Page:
14. They saw it before the isles ever came in sight. A glowing, sickly green spire pierced the heavens. They didn't know for sure that it was the tomb of Sargeras, but what else could it be? Juli listened to the whispers as they sailed toward the isles. At her side, Kex'ti drank from his jug one last time and lashed it to his belt with short, anxious movements. Juli studied him; noticing, he gave her another reassuring smile, which she didn't return. Thoughts occupied her mind, a luxury she would not be able to afford once they entered combat. Her gaze moved to the others she commanded, where they were all gathered on deck to be lashed by fel-tainted spray as they sailed ever nearer to the Legion. Cerryan sounded like he was about to hyperventilate. Kanda looked as calm as Juli was trying to be. Aaren had her eyes closed, her expression unreadable. Billamong looked excited, while Zhu looked intent. Baern was frowning, rolling his shoulders to get limber for the oncoming combat. "Git ready lads!" Cobrak was saying to his own soldiers. Those in Borrowed Time ranged from nervous wreck to bloodthirsty. The rest of the Horde soldiers in their wave were much the same. It didn't matter, then, what tabard any of them wore, where they had come from, or what battles they had fought before. Juli turned her gaze to land as the boat pulled into the beach. An Alliance ship was pulling up at the same time. She didn't object to their presence, but if it had been required, she would have fought beside the Grim. Nothing mattered but protecting their world, and all the innocent people in it. Commands rang out. Juli touched Kex'ti's arm before he pulled away to lead his squad. "Remember," he said, and he was gone. She didn't remember how she got from the boat to the beach. Her next memory was of raising her shield to block a strike by a felguard eight times her height. The blow drove her down, but she kept her footing and returned with a leaping thrust for a gaping opening in his armor. There were crystals they had to get to and bring down, because they were helping the Legion somehow. The beach was sickly green and swarming with demons, an impossible number that she couldn't afford to let herself think about. Juli could only focus on her own team, their positions, and keeping her shield between them and their enemies. A pit lord roared and came charging. Juli saw four Horde soldiers trampled into grisly paste beneath his feet before her mind went blank. Her next memory was reaching out to break open bars of a prison that held an Argent Crusader. He professed gratitude, but Juli didn't have time to respond. An imp was shrieking in rage and hurling a fel bolt at them. She lunged and raised her shield in time to block the bolt -- the fel energy dissipating with the force she put behind the block -- but when she turned around, a felguard had run the Argent through. His expression as he died was one Juli would never be able to forget. The demon flung the body aside like a rag doll and swung at her with the blood-coated blade, and her mind went blank again. She heard the shouts directing them forward, upward. A great demon had risen from a pool of fel magma. Gul'dan was there. People were shouting for Tirion Fording, the Argent Commander. Juli turned to hold the back line as Legion forces streamed around them. She was aware of Cerryan behind her, shouting something, either incoherent with rage and anguish, or she just could not process the words. Was it one of her own? Who had fallen? She couldn't take her eyes off the press of demons. If she did, one might get through and cause another casualty. And their numbers were thinning enough already. They were ordered up the ridge at some point. They'd be supporting the Alliance's flank as they confronted Gul'dan and tried to shut down the spire. Juli remembered looking down at the tableau. Gul'dan, alone, but full of menace and confidence. Then demons swooped down and she had no time to see what happened next. She concentrated on their task: hold the ridge. If they held the ridge, then the Alliance could take the tomb. They had to work together. They needed each other. She fought, and fought, and fought. The onslaught never lessened. For every demon they struck down, ten more appeared. There was a pain in one of her shoulders, but her mind efficiently calculated how to compensate for the resultant slowness. She had dealt with worse handicaps. A memory that was completely unrelated to her current circumstances floated across her mind, like an oblivious butterfly: when she had woken up from her coma, finding Kex'ti at her bedside. Where was Kex'ti? Would she wake up beside him again? She had forgotten what it was like to not be in a battle; she couldn't conceive of that life anymore. The sounding horn pierced the fog of her battle-weary mind. Juli whipped her head around to look. Retreat? Why were they retreating? The Alliance had not yet taken the tomb; the spire yet glowed, sickly and malevolent. And the demons were still coming. The Horde had been pressed back nearly to the edge of the cliff, and the small number of them left was frightening, but at the same time irrelevant. Because they had to hold the ridge. They simply had to. The Alliance were depending on them. If they were ever going to stop the Legion, they had to work together. And trust had been given. The Alliance had placed their fate in the Horde's hands. Juli could no sooner throw that away than she could wield the Light. Yet as she watched, Horde soldiers broke away, streaming down the ridge, dodging demons, trying to collect what fallen they could. She saw someone pick up Shaelie, who lay in a crumpled heap. They sought to help those closest to them, quick to consign those below to their fate. They didn't belong to their faction. They weren't one of them. "No," she muttered, understanding and hating it at the same time. "No," she said again, and slammed her shield into an attacking demon, knocking it flat onto its back. "No!" she cried, and charged into the midst of the unrelenting army of fel, lashing out left and right to draw as many as she could after her, and away from the ridge. "Juli!" called a familiar voice, but she wasn't listening. Juli's arms burned as she raised her sword. "SANCTUARY!" she shouted over the din. "OATHSWORN!" A felguard's massive blade descended toward her. She parried it and whirled to dodge the strike of another. There was grit in her eyes, the taste of blood in her mouth, and bruises on every inch of her skin. She felt everything, remembered every moment. The stench of fel and blood and death was a visible miasma, a cloud reaching up to choke her as she fought, refusing to retreat even if it suffocated her. Then, a cool mist swept through the air, clearing it. Juli took a deep breath. Remembering. What else had been asked of her. Rylie. Kex'ti. They needed her too. But she was sworn to defend. So was Kex'ti. So would Rylie someday, if Juli raised her to be someone she would be proud of, someone who would uphold the same oaths. What would they think if she compromised now? What example would she be setting? What would they really, truly retain if she returned to them an oathbreaker, as someone who sacrificed some else's life for her own? She wouldn't be herself. She wouldn't be the person they loved anymore. Yet... Words from long ago returned to her. "Hard to protect anyone when you're dead." It hadn't meant the same thing to her before Kex'ti, before Rylie. Now it did. Now her soul fought with her heart. Her sword lowered, and that was when the demon's claws severed her hamstring. With a grunt she fell and rolled. She tried to get to a kneeling position but her leg simply would not respond. She fell back, raising her shield to block a fel halberd that swept at her face. The felhound was lunging for her. She saw her own blood on its claws, felt no pain, and knew she would not feel it when she died. Kex'ti seized her, pulling her out of the way, and in the same motion bodily throwing her over his shoulder. In the next moment, they were sprinting down the slope. Juli saw the demons begin to overrun the ridge behind them, and yelled, struggling against his hold. He was calling to the others. Juli saw Aaren, Kanda, Cerryan. Baern, Zhu. Billamong. They were all among the last to leave. But still, they left. In the end, Kex'ti had chosen between her heart and her soul for her. She couldn't begrudge him as they sailed back toward Kalimdor, chin propped in her hand to watch the gray waves pass by. Her injured leg was bandaged and propped before her. Others rested nearby, some exhausted into a restless sleep, some staring off into the distance as she did. They carried the scent of fel with them, but the ocean breezes were slowly stealing it away, leaving behind a strange ache for its return. They would return again, to the Broken Isle. To where a promise had been broken. And when she did, she would choose for herself.
  15. Juli stood by the Bladefist Bay dock, checking her hearthstone. A steady stream of conversation tuned so that only she could hear filtered out of it. The sound of approaching footsteps didn't make her look up, but the voice that accompanied them did. "Lok'tar, Commander," Cobrak grunted. "Me vanguards'll be 'ere soon.... whar's yer troops?" The orc seemed oddly stern, almost calm. Around them buzzed the barely withheld energy of the other Horde troops who had gathered on the docks. Preparations were still being made; rumors were exchanged, not to mention blows as excited soldiers warmed up for the coming battle. "Those who aren't fighting the invasions will be here soon," Juli said. "Vol'jin reached out to you too, then." Cobrak nodded. "Aye. The calls went out. Me forces be stretched ta try an' aid whar need be." "We've prepared for this," Juli said. It was an echo of what she'd been saying for awhile now; to Cerryan, to others. Looking toward the ship that would take them to the Broken Isles, she hoped it was true. Kex'ti was the next to arrive. Juli recognized the sound of his gait before she looked to see him, her mood lightening. Despite the circumstances, or maybe especially because of them, she couldn't help but be glad to see him. Some part of her always felt eased by his presence. There was something about having someone at your side who truly understood and believed in you, with whom you could communicate with just a glance. She saw him read her wordless love in her eyes before he bowed and said, "Commander." Behind him was Aaren. The priestess looked diffident as usual, and with no visible sign of injury, except maybe some tiredness to a trained eye. Cobrak sized her up and spoke. "Ye're seemin' well lass." "Always am," Aaren said, though she leaned on her staff. "If she's here, she's ready to fight," Juli said. To her, that was the end of it. They had all sworn their oaths. Juli trusted Aaren to know her limits, and, more importantly, would never disrespect the right of one of her sworn members to make their own decisions. Kex'ti looked at her, his head inclining slightly in agreement. Cobrak made a sound somewhere between a snort and a laugh. "Right then." More members of Borrowed Time and Sanctuary arrived, as well as Lomani. Because the two guilds had experience working together, and Lomani with both as well, they had all been assigned to the same wave that would be landing on the Broken Shore. They discussed the upcoming battle, several stating their trepidations. Fen'lao shared food for everyone, and Leon and Feorn played a card game while they waited for the order to roll out. Juli listened and watched with half her attention. When a light rain began to fall, Juli glanced upward. Aaren didn't look up, but she held out a hand to catch some raindrops. Cobrak grumbled, and Nanori mused on if it was a bad omen. Lomani disagreed. "Swear it rained when we landed on Northrend too..." Cobrak muttered. "We won there," Juli reminded him. He didn't look reassured. "Won wit a lotta blood, anna lotta sacrifice. A lot, a shit ton." Juli looked toward the bay again. Beyond the horizon, the Legion was gathering. Her hand was on the hilt of Mercy, checking its draw without her realizing it. This would be her second campaign. Going through the Red Portal to face the Iron Horde had been difficult, but veterans of the Northrend campaign were still haunted by memories of facing the Scourge, as she could see on Cobrak's face. She glanced at Kex'ti. He had a grimace at Cobrak's words, his own memories returning to the fore, but when Cobrak switched to grumbling about trusting the Alliance, who were coordinating with the Horde to launch the Broken Shore assault, Kex'ti caught her gaze and gave her a smile. "They might attack us? Really?" Fen'lao was saying. "WE HAVE GOT FUCKING DEMONS!" "Some enjoy chaos on the field, but I imagine it will be few, or none," Leon said. "Fen... it's going to be fine," Nanori said. "We will... make it back. I'm trusting in that." "Let ehm try it... an' we'll bury them underneath a pile o' demon bodies that'll blot out tha sun!" Cobrak roared. "You only need, like one, two tops to blot out the sun," Feorn said, unheard. "I wish Shu was here..." Fen'lao whimpered. "I hope she's okay..." Kex'ti closed his eyes, meditating lightly. As the others continued their conversation, Juli leaned toward him and spoke quietly, so that no one else could hear. "Do I look as calm as you look?" "I am not calm," Kex'ti responded similarly quietly, not opening his eyes. "I am more afraid of Cobrak shooting us in the back than I am of the Legion." "Why would he do that?" Juli said, for a moment genuinely baffled before she remembered Kex'ti's dislike for the Borrowed Time Chief. Kex'ti had stated similar concerns before, but Juli was sure she could trust Cobrak despite their differences in philosophy. They had worked together well to combat the Quorum, and since then had had a good working relationship. She glanced Cobrak's way, but he was immersed in conversation with the others and didn't notice. "Why does Borrowed Time do anything?" Kex'ti replied, then moderated his words. "We need to make it back from this. No making a sacrifice if it makes Rylie an orphan again." Juli looked at him. Rylie was safe, hidden away in Sanctuary's Orgrimmar guildhall. A minor illusion was all that had been needed to make the slim young woman look like an elf. It had seemed best when Khadgar had decided to move Dalaran, and the Draenor garrison was amidst shutdown operations. "If nothing else, I'll ensure you return to her," Juli replied. "No. No compromises." The monk opened his eyes and looked at her. "We go together. We come back together." "Do I ever compromise on the things that really matter?" Juli said simply. He reached for her hand and gave it a squeeze. His familiar smirk touched his features. "No. You do not." Orders were arriving, Juli scanned them, then handed them to Kex'ti. He looked at her and nodded. They were being split up, Kex'ti taking a squad up an alternate route once they hit the beach, while Juli would be taking the rest of Sanctuary and joining Borrowed Time for the frontal assault. "Take Billamong, Zhu, and Baern," Juli told him. "Exactly who I was going to ask for," Kex'ti replied. Shaelie was asking about who was leading the attack. "Sylvanas be spear'eadin' tha assault," Cobrak said. The huntress shook her head. "No, I mean among this group. It's important to know whose orders to follow during combat." Juli spoke up. "Cobrak and I are leading our soldiers." "Aye, iffin I kinnae give orders ya'll follow Liene's command, we clear?" Cobrak said to his soldiers. Juli looked at him, then nodded at her own. "Same with me." Kex'ti glanced at her, but didn't object. The others made sounds of acknowledgment. Juli and Cobrak spoke of who would be taking what positions. Saelyx and Juli would be at the front as vanguards, with healers protected in the midst of the formation. Nanori would scout. Realistically, Juli didn't expect the plan to last long after their feet touched sand. Battle was chaos. The battleplan was mostly an idea to help guide their actions once combat went underway; everyone would need to react dynamically to the state of the battlefield. Horde soldiers were stirring down the line as the sense that they would soon be moving spread. Juli found herself checking the draw of her sword again. She wrapped her fingers around the hooked hilt and remembered that Azeroth had bested the Burning Legion before. Cobrak stepped forward. "Lok'tar brothers an' sisters!" he bellowed. "Today we fight! We WIN! We go ta the Broken Shore, an' stomp a mudhole so deep in these demonic arses that our boots'll permanently stain wit their BLOOD!" As cheers broke out, Juli raised her voice as well. "Today, we fight for the protection of the innocent, those who cannot defend themselves. For our friends, our family. And ourselves. FOR AZEROTH!" Cries of "For Azeroth!", "For the Horde!", and "For family!" erupted. The signal went out, and they boarded the boat.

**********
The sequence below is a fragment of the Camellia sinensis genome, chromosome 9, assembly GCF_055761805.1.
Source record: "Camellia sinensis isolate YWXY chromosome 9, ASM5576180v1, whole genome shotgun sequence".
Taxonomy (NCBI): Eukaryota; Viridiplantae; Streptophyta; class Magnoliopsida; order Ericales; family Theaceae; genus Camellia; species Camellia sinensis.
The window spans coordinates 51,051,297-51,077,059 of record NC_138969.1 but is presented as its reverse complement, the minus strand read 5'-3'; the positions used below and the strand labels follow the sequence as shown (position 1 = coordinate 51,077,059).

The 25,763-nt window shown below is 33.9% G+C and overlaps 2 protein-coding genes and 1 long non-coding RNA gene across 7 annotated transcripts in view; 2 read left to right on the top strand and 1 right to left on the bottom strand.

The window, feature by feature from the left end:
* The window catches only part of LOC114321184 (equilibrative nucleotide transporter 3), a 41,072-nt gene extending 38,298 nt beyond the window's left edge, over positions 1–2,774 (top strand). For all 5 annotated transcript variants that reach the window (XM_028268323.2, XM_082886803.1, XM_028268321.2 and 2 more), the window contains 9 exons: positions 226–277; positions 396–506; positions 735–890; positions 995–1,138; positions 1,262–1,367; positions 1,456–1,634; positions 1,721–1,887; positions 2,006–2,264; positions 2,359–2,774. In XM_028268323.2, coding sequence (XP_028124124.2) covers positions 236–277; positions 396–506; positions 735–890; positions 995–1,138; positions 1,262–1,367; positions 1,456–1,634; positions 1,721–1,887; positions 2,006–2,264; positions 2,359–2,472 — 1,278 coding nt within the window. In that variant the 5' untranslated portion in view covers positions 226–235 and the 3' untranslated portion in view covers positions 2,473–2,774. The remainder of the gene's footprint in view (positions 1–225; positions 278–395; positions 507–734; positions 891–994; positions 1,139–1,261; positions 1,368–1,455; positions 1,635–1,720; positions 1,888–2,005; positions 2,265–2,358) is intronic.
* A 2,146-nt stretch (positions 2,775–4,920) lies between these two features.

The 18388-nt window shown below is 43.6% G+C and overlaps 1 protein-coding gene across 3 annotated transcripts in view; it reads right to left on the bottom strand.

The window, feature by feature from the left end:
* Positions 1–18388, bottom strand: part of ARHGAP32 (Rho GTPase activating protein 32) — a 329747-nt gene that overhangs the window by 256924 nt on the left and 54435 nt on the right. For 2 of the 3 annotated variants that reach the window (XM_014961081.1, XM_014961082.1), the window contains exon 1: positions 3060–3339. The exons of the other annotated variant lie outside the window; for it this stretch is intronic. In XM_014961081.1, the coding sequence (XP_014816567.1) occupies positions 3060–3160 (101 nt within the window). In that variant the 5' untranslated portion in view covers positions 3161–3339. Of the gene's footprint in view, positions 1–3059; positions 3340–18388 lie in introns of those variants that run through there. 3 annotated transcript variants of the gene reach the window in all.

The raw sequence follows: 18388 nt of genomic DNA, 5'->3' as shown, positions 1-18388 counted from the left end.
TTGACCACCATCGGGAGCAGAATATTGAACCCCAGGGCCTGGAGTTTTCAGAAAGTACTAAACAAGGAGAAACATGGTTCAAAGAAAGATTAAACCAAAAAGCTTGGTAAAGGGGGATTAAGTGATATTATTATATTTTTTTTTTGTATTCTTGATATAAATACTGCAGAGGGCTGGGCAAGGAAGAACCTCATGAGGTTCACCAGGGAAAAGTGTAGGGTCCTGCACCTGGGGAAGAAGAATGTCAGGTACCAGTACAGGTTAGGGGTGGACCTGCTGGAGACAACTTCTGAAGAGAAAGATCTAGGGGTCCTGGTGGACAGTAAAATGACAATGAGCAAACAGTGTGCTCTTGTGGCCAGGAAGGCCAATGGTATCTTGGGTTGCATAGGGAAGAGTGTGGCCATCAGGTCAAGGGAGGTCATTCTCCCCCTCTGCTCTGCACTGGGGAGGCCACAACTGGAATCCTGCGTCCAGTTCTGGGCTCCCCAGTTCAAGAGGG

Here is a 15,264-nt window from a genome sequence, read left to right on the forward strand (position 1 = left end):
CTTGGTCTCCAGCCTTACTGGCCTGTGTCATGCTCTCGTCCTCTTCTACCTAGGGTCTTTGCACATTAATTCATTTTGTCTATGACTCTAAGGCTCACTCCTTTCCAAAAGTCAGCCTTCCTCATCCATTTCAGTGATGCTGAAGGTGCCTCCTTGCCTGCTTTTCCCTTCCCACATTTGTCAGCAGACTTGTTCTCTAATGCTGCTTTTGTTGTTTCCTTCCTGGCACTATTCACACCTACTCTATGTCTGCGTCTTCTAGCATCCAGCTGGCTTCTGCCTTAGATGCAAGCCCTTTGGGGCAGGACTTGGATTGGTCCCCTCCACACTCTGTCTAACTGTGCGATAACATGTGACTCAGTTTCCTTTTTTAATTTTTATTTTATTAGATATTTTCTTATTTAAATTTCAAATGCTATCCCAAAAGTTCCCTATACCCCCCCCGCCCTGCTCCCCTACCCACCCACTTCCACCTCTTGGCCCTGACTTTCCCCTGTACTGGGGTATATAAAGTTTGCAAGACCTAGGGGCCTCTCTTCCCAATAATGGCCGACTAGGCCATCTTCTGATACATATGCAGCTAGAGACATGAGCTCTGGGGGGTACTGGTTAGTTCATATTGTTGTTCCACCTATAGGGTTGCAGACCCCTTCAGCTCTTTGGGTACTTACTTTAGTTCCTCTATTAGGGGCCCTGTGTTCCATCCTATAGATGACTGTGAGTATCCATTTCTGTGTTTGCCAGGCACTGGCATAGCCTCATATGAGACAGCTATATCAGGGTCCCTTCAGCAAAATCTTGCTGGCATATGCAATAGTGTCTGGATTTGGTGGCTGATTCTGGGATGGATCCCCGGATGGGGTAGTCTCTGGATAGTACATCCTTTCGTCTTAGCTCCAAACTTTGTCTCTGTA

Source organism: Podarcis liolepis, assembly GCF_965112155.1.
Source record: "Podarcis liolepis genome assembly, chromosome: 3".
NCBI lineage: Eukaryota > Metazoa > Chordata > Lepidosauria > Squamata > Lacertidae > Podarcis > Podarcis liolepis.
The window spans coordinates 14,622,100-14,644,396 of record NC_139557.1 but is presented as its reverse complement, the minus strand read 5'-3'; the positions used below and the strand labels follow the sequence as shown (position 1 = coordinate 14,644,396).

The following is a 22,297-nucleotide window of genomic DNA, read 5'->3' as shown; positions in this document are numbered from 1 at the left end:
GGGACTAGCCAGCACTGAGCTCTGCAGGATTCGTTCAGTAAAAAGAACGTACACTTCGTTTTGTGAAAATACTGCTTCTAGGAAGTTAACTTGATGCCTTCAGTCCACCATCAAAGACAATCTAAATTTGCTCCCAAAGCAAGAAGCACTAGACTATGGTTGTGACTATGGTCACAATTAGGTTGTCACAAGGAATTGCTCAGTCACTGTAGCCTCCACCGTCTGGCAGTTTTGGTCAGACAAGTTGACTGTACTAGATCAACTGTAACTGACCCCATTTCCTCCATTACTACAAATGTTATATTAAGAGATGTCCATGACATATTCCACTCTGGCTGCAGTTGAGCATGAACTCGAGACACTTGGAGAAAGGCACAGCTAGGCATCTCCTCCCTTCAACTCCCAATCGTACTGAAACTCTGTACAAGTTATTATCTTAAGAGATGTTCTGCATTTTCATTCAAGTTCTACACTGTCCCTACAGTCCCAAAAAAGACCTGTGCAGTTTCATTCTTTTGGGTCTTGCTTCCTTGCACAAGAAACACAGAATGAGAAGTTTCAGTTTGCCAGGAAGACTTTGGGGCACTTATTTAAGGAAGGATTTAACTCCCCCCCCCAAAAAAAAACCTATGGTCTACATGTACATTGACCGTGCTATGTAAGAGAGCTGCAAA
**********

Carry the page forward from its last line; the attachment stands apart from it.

About us

The Twisting Nether Gazette is a role play forum for characters on the RP-PVP servers Twisting Nether and Ravenholdt.  We have been active since November of 2005, a few months after the Twisting Nether server originally went live.  Our purpose is to provide a safe and inclusive environment where role players can meet and interact with each other, and, of course, post their amazing role play stories, art, bios, and journals.